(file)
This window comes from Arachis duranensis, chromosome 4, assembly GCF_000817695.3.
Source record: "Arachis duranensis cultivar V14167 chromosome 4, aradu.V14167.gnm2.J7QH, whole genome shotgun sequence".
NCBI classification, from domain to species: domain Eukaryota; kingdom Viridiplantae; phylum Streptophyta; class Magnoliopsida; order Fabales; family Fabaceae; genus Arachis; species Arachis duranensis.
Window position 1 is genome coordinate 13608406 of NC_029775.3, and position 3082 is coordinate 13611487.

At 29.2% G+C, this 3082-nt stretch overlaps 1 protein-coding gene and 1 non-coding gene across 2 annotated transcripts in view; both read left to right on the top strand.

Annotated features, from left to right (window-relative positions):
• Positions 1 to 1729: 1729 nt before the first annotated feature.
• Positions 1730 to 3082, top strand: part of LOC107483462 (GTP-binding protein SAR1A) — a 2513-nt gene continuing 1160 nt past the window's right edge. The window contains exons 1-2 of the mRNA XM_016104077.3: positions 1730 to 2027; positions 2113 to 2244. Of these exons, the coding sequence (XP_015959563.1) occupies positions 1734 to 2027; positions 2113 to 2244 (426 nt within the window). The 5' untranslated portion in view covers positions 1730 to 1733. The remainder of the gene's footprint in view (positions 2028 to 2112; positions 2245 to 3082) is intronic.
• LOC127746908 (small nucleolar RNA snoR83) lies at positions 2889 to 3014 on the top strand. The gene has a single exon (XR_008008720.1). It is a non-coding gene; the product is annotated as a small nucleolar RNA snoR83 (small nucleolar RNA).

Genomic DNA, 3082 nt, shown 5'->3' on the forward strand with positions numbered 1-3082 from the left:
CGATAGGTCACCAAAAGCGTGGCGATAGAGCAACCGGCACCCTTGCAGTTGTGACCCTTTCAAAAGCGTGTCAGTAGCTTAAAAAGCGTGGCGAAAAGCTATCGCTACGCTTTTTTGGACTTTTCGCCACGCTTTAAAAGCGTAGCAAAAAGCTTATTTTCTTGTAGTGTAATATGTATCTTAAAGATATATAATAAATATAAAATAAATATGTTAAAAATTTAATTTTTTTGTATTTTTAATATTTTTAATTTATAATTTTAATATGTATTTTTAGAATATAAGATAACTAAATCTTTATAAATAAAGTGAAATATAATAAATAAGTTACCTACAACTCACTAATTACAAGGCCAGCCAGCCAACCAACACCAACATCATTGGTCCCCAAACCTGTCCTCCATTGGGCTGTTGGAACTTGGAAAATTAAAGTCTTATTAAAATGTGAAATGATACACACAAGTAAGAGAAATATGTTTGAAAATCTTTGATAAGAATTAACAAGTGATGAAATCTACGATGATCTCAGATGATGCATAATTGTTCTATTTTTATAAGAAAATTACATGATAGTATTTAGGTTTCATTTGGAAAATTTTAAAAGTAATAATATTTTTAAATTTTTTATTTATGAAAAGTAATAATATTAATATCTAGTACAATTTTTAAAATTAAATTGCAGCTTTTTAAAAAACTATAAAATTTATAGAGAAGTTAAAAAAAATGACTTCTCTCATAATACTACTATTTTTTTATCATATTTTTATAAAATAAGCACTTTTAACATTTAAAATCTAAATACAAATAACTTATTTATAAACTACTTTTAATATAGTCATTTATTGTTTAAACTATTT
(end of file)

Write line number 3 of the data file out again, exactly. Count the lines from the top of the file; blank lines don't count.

NCBI classification, from domain to species: domain Eukaryota; kingdom Viridiplantae; phylum Streptophyta; class Magnoliopsida; order Fabales; family Fabaceae; genus Arachis; species Arachis duranensis.